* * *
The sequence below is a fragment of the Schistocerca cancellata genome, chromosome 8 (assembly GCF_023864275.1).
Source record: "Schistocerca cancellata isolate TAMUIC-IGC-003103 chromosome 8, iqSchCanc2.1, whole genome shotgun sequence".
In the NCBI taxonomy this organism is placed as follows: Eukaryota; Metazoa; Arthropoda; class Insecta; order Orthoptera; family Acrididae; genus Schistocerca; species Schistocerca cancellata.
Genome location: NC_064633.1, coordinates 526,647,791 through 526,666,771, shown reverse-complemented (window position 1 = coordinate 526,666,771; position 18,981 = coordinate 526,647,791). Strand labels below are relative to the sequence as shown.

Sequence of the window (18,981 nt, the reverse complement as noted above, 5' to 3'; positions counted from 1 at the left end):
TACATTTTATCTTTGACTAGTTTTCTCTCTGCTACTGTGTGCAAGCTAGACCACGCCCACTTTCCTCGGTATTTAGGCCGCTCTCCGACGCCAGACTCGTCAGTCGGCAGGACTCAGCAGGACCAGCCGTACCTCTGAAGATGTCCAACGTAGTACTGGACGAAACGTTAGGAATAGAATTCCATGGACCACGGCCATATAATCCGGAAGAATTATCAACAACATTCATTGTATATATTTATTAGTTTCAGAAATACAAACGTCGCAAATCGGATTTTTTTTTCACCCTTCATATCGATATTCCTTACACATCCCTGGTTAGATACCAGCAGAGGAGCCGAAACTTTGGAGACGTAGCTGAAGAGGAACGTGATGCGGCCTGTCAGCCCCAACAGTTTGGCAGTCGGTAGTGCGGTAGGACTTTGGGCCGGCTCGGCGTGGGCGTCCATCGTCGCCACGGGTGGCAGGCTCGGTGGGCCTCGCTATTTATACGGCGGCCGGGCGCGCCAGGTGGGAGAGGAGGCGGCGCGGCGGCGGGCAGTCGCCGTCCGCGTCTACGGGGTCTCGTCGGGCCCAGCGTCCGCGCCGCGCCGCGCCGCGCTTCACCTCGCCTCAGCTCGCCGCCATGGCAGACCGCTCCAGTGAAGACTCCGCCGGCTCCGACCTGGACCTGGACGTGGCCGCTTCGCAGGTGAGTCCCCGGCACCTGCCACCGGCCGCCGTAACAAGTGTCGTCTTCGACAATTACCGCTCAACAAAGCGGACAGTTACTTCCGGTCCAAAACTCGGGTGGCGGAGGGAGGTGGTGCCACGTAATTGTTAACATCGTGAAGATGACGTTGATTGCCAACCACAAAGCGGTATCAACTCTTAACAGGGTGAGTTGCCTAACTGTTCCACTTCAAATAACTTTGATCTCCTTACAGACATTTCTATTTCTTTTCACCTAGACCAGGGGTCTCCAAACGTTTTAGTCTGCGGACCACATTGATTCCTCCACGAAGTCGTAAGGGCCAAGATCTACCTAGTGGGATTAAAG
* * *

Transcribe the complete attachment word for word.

The sequence below is a fragment of the Schistocerca cancellata genome, chromosome 8 (assembly GCF_023864275.1).
Source record: "Schistocerca cancellata isolate TAMUIC-IGC-003103 chromosome 8, iqSchCanc2.1, whole genome shotgun sequence".
In the NCBI taxonomy this organism is placed as follows: Eukaryota; Metazoa; Arthropoda; class Insecta; order Orthoptera; family Acrididae; genus Schistocerca; species Schistocerca cancellata.
Genome location: NC_064633.1, coordinates 526,647,791 through 526,666,771, shown reverse-complemented (window position 1 = coordinate 526,666,771; position 18,981 = coordinate 526,647,791). Strand labels below are relative to the sequence as shown.

Sequence of the window (18,981 nt, the reverse complement as noted above, 5' to 3'; positions counted from 1 at the left end):
TACATTTTATCTTTGACTAGTTTTCTCTCTGCTACTGTGTGCAAGCTAGACCACGCCCACTTTCCTCGGTATTTAGGCCGCTCTCCGACGCCAGACTCGTCAGTCGGCAGGACTCAGCAGGACCAGCCGTACCTCTGAAGATGTCCAACGTAGTACTGGACGAAACGTTAGGAATAGAATTCCATGGACCACGGCCATATAATCCGGAAGAATTATCAACAACATTCATTGTATATATTTATTAGTTTCAGAAATACAAACGTCGCAAATCGGATTTTTTTTTCACCCTTCATATCGATATTCCTTACACATCCCTGGTTAGATACCAGCAGAGGAGCCGAAACTTTGGAGACGTAGCTGAAGAGGAACGTGATGCGGCCTGTCAGCCCCAACAGTTTGGCAGTCGGTAGTGCGGTAGGACTTTGGGCCGGCTCGGCGTGGGCGTCCATCGTCGCCACGGGTGGCAGGCTCGGTGGGCCTCGCTATTTATACGGCGGCCGGGCGCGCCAGGTGGGAGAGGAGGCGGCGCGGCGGCGGGCAGTCGCCGTCCGCGTCTACGGGGTCTCGTCGGGCCCAGCGTCCGCGCCGCGCCGCGCCGCGCTTCACCTCGCCTCAGCTCGCCGCCATGGCAGACCGCTCCAGTGAAGACTCCGCCGGCTCCGACCTGGACCTGGACGTGGCCGCTTCGCAGGTGAGTCCCCGGCACCTGCCACCGGCCGCCGTAACAAGTGTCGTCTTCGACAATTACCGCTCAACAAAGCGGACAGTTACTTCCGGTCCAAAACTCGGGTGGCGGAGGGAGGTGGTGCCACGTAATTGTTAACATCGTGAAGATGACGTTGATTGCCAACCACAAAGCGGTATCAACTCTTAACAGGGTGAGTTGCCTAACTGTTCCACTTCAAATAACTTTGATCTCCTTACAGACATTTCTATTTCTTTTCACCTAGACCAGGGGTCTCCAAACGTTTTAGTCTGCGGACCACATTGATTCCTCCACGAAGTCGTAAGGGCCAAGATCTACCTAGTGGGATTAAAG